One of the many hot buttons in property management is the disposition of security deposits. As a 3rd party property management company, we occasionally find ourselves directly in the middle of security deposit battles.
Our Tenants, naturally, want all of their deposit back and our Owners, naturally, want to keep the entire deposit.
First, I’ll start by saying that we refund a large percentage of our security deposits in full. And the reality is that we WANT to refund the deposit in full.
Our staff spends a great deal of time and effort to prepare properties for rent. Our lives are made much easier if the home needs little to no work for the next Tenant.
In many cases, our Tenants do a great job of leaving their property in rent-ready condition. We don’t expect perfection, but we do expect our Tenants to take care of all items outside “normal wear and tear.” And there’s the rub… the definition of “normal wear and tear” can vary greatly, so it’s important to establish standards and expectations so we are on the same page with the Owner and Tenant.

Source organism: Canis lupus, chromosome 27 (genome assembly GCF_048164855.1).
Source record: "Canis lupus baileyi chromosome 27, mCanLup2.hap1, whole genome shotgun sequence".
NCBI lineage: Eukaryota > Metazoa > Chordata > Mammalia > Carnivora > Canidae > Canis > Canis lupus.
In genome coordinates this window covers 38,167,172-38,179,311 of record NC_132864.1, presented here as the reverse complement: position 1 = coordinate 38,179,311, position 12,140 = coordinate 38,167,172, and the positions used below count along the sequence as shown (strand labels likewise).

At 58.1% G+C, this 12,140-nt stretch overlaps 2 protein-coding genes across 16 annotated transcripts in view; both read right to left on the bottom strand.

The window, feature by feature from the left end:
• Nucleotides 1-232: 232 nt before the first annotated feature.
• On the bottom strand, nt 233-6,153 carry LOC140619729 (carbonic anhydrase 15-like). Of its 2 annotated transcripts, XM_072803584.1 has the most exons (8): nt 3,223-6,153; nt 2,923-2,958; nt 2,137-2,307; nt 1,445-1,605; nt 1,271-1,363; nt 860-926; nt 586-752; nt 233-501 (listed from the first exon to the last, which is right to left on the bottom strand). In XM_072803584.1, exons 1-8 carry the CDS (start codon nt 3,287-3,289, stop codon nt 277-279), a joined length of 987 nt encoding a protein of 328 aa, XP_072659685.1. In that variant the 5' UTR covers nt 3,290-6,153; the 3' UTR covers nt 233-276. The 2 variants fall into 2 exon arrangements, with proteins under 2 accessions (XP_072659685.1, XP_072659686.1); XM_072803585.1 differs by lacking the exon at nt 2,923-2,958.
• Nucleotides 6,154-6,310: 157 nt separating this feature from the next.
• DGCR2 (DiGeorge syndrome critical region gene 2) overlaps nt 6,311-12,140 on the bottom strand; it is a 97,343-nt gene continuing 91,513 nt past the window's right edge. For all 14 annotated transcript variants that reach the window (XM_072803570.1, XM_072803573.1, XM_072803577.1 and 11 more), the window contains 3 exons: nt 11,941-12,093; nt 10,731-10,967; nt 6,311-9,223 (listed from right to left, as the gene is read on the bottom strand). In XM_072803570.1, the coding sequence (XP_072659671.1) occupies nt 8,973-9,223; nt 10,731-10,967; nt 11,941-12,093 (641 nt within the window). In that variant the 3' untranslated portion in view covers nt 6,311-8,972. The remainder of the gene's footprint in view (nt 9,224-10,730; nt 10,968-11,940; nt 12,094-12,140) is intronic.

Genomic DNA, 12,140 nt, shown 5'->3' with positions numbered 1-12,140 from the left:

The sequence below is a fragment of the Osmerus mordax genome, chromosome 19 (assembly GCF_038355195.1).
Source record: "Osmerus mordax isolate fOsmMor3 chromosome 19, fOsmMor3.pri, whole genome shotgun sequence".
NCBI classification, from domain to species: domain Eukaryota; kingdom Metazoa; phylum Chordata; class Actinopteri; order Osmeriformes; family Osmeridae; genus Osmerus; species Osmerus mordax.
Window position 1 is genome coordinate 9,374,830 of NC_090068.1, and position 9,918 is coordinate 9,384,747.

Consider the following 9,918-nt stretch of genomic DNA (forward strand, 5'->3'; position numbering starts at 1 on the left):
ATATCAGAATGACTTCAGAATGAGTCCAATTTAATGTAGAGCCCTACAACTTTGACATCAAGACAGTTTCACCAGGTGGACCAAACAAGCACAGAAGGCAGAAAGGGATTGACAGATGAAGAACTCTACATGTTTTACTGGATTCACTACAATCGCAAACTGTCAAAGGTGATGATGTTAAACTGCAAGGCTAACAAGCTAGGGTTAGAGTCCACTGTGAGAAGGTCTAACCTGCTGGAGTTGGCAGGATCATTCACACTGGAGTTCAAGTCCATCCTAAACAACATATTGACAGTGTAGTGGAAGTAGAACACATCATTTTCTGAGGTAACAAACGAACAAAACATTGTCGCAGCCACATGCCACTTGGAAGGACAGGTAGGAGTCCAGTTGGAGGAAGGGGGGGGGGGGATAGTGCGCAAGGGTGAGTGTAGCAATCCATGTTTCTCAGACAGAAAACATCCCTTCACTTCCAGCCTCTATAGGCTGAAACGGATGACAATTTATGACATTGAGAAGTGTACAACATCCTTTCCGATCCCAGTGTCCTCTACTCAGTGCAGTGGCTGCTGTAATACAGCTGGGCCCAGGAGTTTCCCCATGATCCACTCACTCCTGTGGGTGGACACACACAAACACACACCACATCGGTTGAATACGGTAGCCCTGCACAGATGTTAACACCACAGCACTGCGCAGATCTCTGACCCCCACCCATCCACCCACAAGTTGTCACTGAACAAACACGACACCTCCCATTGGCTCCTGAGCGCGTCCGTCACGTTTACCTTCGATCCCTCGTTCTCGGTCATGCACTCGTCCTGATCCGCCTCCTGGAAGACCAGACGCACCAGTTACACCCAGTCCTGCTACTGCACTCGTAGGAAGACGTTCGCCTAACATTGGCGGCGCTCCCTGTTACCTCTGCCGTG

There are some basic, obvious, parameters for disbursing the security deposit:
- If the Tenant owes rent, or other fees, the security deposit will be used to pay those charges.
- If the property requires significant cleaning, the security deposit will be used to clean the home.
- If the property has damages outside normal wear and tear, as a result of the Tenants or their guests, the security deposit will be used to make the repairs.
Items #1 and #2 are generally easy to define. The third item can be trickier, but generally should be easy to sort out if proper inspections are conducted before the move-in and again after the Tenant departs.
I’m always surprised when Tenants claim that a hole in the wall shouldn’t be their responsibility to fix and I’m equally surprised when an Owner claims the Tenant should be charged to tighten a loose toilet seat.
Our job, as a professional property management company, is to be as fair as possible to both parties by relying on our experience and understanding generally accepted standards.
Again, it all comes down to laying proper expectations at move-in and again when the Tenant provides notice. However, in spite of our best efforts, we are sometimes criticized for making a bad decision, which is an inevitable part of property management.